Matt Birk Weighs In on Minnesota Vikings’ HC Zimmer and Future of the Franchise

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As far as football experience goes, Birk certainly has an impressive resume.

A Midwestern kid from St. Paul, MN, Birk played high school football for Cretin-Derham Hall. He then went on to become an NFL draft pick, a six-time Pro Bowl selection, a Super Bowl champion, and currently works as the NFL Director of Football Development in New York City.

And it all started with the Minnesota Vikings.

Despite having an excellent college career at Harvard University and earning several first-team honors, the center never fully expected to be drafted in 1998. He instead mentally prepared to be a free agent, to simply find an invite to a team’s camp. However, Birk took an opportunity over spring break to work out with the Vikings; the rest, as they say, is history.

“You think, ‘there are 32 teams—what are the chances I’m going to play for my hometown team?’ […] The phone rang, and it was [then-head coach] Denny Green—he said they were going to draft me with the next pick. My name came up on the TV, and it was a tremendously special moment.”

Birk played two seasons as a backup for the Vikings before taking over the starting center position in 2000. In that first year, he started all 16 games and earned his first trip to the Pro Bowl. Birk continues to call 2000 his most memorable season, as the team rebounded from losing some significant players and impressively finished 11-5.

With the exception of missing a season due to injury, Birk cemented himself as an integral part of the Vikings roster for a decade. In addition to Pro Bowl honors, the center was named All-Pro twice and Minnesota Vikings Man of the Year six years in a row.

Despite going on to finish his career with four seasons—and a Super Bowl victory—with the Baltimore Ravens, Birk remains tied to Minnesota. A part of Birk’s spirit will undoubtedly always wear the purple and gold, and he felt incredibly optimistic about the Vikings’ year, calling the 2014 season’s end “tremendous.”

As an Ivy League graduate, it’s no secret that Birk is an intelligent man; his keen judgment can be trusted when he identifies head coach Mike Zimmer and his “great leadership” as the largest reason for the Vikings’ positive outlook.

While Zimmer served as Cincinnati’s defensive coordinator, Birk played in Baltimore and faced the Bengals a number of times. As an opponent, Zimmer’s defense proved a frustration and an obstacle for most teams the Bengals played. But as a coach, he earned nothing but respect. Birk said the following, reflecting on Zimmer:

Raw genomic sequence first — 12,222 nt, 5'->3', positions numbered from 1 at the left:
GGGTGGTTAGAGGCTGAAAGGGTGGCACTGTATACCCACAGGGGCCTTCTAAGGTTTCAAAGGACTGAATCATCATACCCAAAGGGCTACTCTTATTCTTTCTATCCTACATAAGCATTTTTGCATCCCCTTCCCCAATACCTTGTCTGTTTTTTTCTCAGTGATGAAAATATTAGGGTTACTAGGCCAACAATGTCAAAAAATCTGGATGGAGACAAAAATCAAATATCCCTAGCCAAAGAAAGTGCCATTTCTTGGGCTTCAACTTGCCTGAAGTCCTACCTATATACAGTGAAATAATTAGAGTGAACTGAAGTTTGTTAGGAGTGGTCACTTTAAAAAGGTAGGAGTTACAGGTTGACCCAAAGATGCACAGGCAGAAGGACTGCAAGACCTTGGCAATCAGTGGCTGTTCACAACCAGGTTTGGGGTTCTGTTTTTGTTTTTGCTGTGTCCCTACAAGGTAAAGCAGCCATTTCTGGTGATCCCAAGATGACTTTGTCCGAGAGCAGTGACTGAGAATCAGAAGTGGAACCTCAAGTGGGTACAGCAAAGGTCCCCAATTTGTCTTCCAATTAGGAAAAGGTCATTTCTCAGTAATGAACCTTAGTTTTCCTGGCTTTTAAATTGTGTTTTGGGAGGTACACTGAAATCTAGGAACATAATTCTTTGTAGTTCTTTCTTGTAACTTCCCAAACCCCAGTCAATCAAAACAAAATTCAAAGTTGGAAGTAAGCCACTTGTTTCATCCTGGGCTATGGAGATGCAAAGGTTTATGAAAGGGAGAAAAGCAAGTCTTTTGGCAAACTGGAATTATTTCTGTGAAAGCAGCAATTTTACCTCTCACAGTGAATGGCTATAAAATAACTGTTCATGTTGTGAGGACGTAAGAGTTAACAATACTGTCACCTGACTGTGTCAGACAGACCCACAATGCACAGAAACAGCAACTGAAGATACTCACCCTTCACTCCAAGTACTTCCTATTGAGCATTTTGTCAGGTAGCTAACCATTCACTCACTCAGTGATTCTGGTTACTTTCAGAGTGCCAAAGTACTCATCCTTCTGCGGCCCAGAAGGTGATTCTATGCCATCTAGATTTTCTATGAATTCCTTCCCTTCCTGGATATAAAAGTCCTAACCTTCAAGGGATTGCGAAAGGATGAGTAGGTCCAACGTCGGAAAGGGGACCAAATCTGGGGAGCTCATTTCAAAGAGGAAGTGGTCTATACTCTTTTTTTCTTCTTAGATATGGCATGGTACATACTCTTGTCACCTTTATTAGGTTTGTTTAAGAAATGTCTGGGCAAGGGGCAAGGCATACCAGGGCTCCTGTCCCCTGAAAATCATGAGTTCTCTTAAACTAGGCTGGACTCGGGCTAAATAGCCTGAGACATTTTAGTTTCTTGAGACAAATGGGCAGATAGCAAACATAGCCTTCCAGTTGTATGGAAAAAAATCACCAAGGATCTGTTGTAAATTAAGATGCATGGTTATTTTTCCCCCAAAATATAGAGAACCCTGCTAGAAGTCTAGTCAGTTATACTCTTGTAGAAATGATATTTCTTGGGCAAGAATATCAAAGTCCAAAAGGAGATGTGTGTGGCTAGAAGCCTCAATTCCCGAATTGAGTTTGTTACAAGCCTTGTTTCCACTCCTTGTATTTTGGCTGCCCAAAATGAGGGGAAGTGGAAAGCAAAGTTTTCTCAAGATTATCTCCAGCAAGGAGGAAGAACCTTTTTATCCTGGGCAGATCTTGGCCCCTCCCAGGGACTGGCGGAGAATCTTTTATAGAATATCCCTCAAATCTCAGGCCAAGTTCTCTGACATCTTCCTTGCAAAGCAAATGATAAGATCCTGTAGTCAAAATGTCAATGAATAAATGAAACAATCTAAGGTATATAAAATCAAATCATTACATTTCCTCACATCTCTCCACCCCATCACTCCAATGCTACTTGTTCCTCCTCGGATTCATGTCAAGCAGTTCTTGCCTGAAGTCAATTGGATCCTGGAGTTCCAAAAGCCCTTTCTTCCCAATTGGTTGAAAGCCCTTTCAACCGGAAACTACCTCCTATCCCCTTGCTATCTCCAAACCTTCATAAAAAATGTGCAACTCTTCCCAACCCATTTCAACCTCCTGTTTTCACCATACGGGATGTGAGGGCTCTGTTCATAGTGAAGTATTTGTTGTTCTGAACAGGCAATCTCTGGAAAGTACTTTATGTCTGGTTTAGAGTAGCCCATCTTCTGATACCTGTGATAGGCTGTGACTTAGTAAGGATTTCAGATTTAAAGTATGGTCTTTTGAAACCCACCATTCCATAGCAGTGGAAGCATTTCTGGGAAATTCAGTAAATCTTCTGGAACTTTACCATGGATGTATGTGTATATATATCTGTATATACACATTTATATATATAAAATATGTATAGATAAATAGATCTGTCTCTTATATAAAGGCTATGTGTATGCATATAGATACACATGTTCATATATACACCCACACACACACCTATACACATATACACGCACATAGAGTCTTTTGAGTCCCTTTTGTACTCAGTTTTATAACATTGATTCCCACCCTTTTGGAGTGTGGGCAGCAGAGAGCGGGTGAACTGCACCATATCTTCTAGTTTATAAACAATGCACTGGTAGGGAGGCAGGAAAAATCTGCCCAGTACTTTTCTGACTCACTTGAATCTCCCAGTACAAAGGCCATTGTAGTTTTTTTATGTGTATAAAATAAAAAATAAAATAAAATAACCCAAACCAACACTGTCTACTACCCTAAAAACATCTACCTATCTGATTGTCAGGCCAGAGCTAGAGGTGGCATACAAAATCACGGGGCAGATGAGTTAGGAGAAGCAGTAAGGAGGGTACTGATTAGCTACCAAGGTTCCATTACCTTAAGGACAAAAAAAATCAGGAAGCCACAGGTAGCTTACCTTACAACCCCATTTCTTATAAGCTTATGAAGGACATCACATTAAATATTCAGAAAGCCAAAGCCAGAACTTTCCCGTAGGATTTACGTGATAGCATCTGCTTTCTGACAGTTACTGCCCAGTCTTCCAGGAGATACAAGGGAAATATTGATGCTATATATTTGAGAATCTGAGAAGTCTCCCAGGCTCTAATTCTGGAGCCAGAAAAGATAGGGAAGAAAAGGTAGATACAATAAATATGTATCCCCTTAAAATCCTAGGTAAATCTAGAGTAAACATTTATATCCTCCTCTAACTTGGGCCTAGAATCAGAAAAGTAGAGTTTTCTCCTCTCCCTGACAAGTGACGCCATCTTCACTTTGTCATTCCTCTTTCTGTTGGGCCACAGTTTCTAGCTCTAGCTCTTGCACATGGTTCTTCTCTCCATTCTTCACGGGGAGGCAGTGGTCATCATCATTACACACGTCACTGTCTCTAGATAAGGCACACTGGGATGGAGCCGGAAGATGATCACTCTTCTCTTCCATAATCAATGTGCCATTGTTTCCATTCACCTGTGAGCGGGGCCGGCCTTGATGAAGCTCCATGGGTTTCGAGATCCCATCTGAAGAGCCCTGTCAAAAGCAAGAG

“The NFL is a pretty small fraternity, and I heard nothing but positives about Coach Zimmer. Tremendous football coach, great man, obviously showed he was a great leader. I mean, things are always going to happen—it’s not if a crisis hits a team; it’s when. […] He had a rookie quarterback, a franchise player suspended for 15 games, multiple injuries—but to guide the team to where he did—that just speaks to his leadership and ability to coach.”

Zimmer sets himself apart as a leader, and Birk feels confident that the coach’s style will also work to set the Vikings apart on the field. Zimmer goes beyond sideline play calling and coordinating; he invests in his roster.

“[Zimmer] not only motivates his players, but when you’re playing for a coach and you know your coach is smart, when you know your coach is going to put you in good situations, situations to succeed—you go far to play for a guy like that.”

With a players’ coach like Zimmer at the helm, the Vikings can also be optimistic about new additions over the offseason. Bringing in new rookies often proves unpredictable for any team; signing a player is one thing—developing and improving that player at the professional level is another. But Birk emphasized Zimmer’s ability to do just that.

“Zimmer knows how to coach guys, and develop them, and make them better. That’s what’s exciting.”

The 2015 Draft will certainly be important for Minnesota. If anyone understands the impact that even later-round draft picks can have for a team, it’s Birk. After all, the All-Pro center himself was not drafted until the sixth round—and yet went on to be one of the top offensive linemen in the NFL. He explained that one of the biggest factors when drafting is how well those players will transition from college to the pros.

“[General Manager] Rick Spielman does a great job of evaluating talent, and when you have a coach and coaching staff who can develop the talent—that’s what you need. Nobody is good enough out of college to play in the NFL and really make a lasting impact.”

That being said, who should his former team grab at No. 11 for the 2015 NFL Draft? According to Birk, it’s a bit early to predict—a lot of offseason moves could occur before April 30—but there are definite factors to consider.

“My feeling is that [the Vikings] probably have enough talent at receiver, tight end and running back,” he expressed. Birk paused for a moment, then identified Minnesota’s three biggest needs going into next season: “Offensive lineman, linebacker, and defensive back.” He adds, laughing, “There you go. I just put on my Mel Kiper hat for you.”

While he may not be an ESPN draft analyst, spend just a few minutes chatting with Matt Birk, and you can’t help but feel excitement surrounding Minnesota’s franchise and everything to come leading up to another year, another chance.

“The future is bright for us Vikings fans,” Birk promised. “Brighter than it’s been in a while.”